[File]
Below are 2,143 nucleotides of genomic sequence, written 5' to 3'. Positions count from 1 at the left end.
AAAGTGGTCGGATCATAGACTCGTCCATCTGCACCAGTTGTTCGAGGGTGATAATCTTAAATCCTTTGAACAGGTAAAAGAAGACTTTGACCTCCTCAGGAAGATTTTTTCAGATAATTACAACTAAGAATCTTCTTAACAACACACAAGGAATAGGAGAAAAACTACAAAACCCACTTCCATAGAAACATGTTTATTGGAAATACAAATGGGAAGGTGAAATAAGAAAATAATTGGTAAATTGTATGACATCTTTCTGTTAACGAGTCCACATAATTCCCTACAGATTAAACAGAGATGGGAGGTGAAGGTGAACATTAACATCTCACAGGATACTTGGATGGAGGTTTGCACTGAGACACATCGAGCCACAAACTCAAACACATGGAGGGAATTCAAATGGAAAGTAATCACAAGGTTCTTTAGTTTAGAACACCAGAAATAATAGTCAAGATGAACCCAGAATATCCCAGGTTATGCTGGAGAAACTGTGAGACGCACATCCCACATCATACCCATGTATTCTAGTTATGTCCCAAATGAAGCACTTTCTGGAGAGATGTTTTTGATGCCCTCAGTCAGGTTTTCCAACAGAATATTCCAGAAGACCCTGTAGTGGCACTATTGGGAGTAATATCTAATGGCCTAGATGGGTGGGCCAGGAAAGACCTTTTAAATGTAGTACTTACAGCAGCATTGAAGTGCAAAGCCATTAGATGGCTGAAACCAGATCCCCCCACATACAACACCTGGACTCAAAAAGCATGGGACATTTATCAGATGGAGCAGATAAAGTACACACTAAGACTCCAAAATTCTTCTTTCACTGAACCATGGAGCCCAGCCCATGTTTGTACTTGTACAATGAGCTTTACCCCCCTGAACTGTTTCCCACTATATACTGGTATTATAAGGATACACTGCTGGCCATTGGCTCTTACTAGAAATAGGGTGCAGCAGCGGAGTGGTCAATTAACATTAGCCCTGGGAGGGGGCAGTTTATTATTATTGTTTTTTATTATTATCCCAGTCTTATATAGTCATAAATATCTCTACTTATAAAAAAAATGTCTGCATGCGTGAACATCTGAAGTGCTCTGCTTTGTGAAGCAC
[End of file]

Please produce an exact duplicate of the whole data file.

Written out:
Below are 2,143 nucleotides of genomic sequence, written 5' to 3'. Positions count from 1 at the left end.
AAAGTGGTCGGATCATAGACTCGTCCATCTGCACCAGTTGTTCGAGGGTGATAATCTTAAATCCTTTGAACAGGTAAAAGAAGACTTTGACCTCCTCAGGAAGATTTTTTCAGATAATTACAACTAAGAATCTTCTTAACAACACACAAGGAATAGGAGAAAAACTACAAAACCCACTTCCATAGAAACATGTTTATTGGAAATACAAATGGGAAGGTGAAATAAGAAAATAATTGGTAAATTGTATGACATCTTTCTGTTAACGAGTCCACATAATTCCCTACAGATTAAACAGAGATGGGAGGTGAAGGTGAACATTAACATCTCACAGGATACTTGGATGGAGGTTTGCACTGAGACACATCGAGCCACAAACTCAAACACATGGAGGGAATTCAAATGGAAAGTAATCACAAGGTTCTTTAGTTTAGAACACCAGAAATAATAGTCAAGATGAACCCAGAATATCCCAGGTTATGCTGGAGAAACTGTGAGACGCACATCCCACATCATACCCATGTATTCTAGTTATGTCCCAAATGAAGCACTTTCTGGAGAGATGTTTTTGATGCCCTCAGTCAGGTTTTCCAACAGAATATTCCAGAAGACCCTGTAGTGGCACTATTGGGAGTAATATCTAATGGCCTAGATGGGTGGGCCAGGAAAGACCTTTTAAATGTAGTACTTACAGCAGCATTGAAGTGCAAAGCCATTAGATGGCTGAAACCAGATCCCCCCACATACAACACCTGGACTCAAAAAGCATGGGACATTTATCAGATGGAGCAGATAAAGTACACACTAAGACTCCAAAATTCTTCTTTCACTGAACCATGGAGCCCAGCCCATGTTTGTACTTGTACAATGAGCTTTACCCCCCTGAACTGTTTCCCACTATATACTGGTATTATAAGGATACACTGCTGGCCATTGGCTCTTACTAGAAATAGGGTGCAGCAGCGGAGTGGTCAATTAACATTAGCCCTGGGAGGGGGCAGTTTATTATTATTGTTTTTTATTATTATCCCAGTCTTATATAGTCATAAATATCTCTACTTATAAAAAAAATGTCTGCATGCGTGAACATCTGAAGTGCTCTGCTTTGTGAAGCAC